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Late Period and early Ptolemaic Period architecture

The economic and political centres of the country moved in the Third Intermediate and Late Period into the Delta. Few remains of the building activities there have survived. The preservation conditions in the Delta are poor, in comparison with Upper Egypt; the Delta was always a region with high population density. Buildings have generally been extensively destroyed, often being entirely quarried away.

(click on the images for further information)


At Memphis substantial parts of a palace building have survived. The palace was built on a platform, like some other Egyptian (Deir el-Ballas) and Near Eastern palace buildings (Khorsabad). Most of the walls are constructed in mud-brick, while important elements such as columns, pavements and wall cladding (at least to a certain height) are made in limestone.

palace of Apries at Memphis the palace of Apries at Memphis


From many Late Period temples only the mud brick built enclosure walls survived; probably most cult centres were provided with very thick enclosure walls at this time. The temples themselves have generally been stripped of most of their stone, often leaving only hard stone elements such as door-jambs and monolithic shrines.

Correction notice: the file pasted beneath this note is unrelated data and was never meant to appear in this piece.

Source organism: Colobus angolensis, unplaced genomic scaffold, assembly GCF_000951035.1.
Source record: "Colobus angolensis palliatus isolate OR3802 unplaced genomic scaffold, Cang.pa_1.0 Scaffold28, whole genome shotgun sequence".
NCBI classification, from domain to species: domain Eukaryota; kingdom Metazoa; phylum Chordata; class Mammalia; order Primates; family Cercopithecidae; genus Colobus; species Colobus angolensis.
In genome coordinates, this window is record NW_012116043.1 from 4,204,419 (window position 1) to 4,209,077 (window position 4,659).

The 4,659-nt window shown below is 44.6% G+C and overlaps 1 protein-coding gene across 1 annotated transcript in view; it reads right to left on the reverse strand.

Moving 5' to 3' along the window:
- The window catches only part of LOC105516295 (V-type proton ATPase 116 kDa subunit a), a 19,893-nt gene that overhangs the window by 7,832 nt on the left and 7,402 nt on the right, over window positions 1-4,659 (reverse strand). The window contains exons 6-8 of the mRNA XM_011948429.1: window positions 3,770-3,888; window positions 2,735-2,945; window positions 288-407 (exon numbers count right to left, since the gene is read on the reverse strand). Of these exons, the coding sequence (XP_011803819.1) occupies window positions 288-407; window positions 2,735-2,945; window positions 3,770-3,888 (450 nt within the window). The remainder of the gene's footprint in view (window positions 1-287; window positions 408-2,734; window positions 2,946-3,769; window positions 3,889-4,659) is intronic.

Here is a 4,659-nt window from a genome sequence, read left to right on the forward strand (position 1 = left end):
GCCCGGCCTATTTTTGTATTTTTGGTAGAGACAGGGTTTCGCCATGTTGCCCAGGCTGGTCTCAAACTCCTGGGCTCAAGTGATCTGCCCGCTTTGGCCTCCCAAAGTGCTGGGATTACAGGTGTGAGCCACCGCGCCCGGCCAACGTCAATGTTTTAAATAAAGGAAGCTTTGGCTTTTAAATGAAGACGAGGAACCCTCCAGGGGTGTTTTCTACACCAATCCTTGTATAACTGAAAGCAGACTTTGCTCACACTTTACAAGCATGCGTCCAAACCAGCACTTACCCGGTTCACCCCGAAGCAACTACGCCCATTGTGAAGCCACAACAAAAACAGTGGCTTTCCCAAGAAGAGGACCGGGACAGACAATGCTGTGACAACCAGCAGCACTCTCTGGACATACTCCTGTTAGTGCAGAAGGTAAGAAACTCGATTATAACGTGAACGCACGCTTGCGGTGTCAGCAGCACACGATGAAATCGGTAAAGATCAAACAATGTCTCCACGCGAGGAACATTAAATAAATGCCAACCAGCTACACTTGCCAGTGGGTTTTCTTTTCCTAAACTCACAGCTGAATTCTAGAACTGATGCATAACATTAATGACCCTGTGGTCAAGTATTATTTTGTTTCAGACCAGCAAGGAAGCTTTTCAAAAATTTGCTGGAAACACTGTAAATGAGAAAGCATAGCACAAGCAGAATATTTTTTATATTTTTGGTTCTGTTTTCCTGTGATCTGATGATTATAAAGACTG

The 'Great Temenos' at Naukratis, built in the early Ptolemaic Period, but very close in style to Late Period temple complexes.
The temple complex at Tell el-Balamun, built and rebuilt by several kings of the Late Period.


A feature of many monumental buildings in the Late Period (although already earlier attested) are huge platforms on which the main structures were placed. Typically there are casemates in these platforms, to give them higher stability: they should not be confused with rooms. Platforms are found in connection with palace buildings (palace of Apries), and fortresses built into temple complexes (see temples above).

Kings tombs

Kings of the Third Intermediate and Late Period were buried in small chambers, which were placed inside temple enclosures. This type of location, not previously known for royal tombs, has several possible reasons:

  1. Security. The protection of the body and its treasures was easier to maintain next to a temple than somewhere in the desert.
  2. Posthumous cult of the king. The cult might have been closely related to the cults of the gods in the temple, which in theory would have gone on for ever. The cults of earlier rulers, for example at the pyramids, would have been seen to have ceased at their original locations hundreds of years earlier, as most such sites were ruined well before the end of the New Kingdom.
  3. The royal residences of the Late Period are all in the Delta. There is a long tradition in the Delta to locate the cemeteries very close to the settlements.
UC 14743

The royal tombs of the 21st and 22nd Dynasty at Tanis are well-known; some were found undisturbed. The royal tombs of the 26th Dynasty at Sais are described by Herodotus. Some objects in the Petrie Museum are perhaps from there, but this is not sure. The sarcophagi of the 30th Dynasty kings are known; their tombs must have been looted already in antiquity.
Sarcophagus fragment ? (click on the image)



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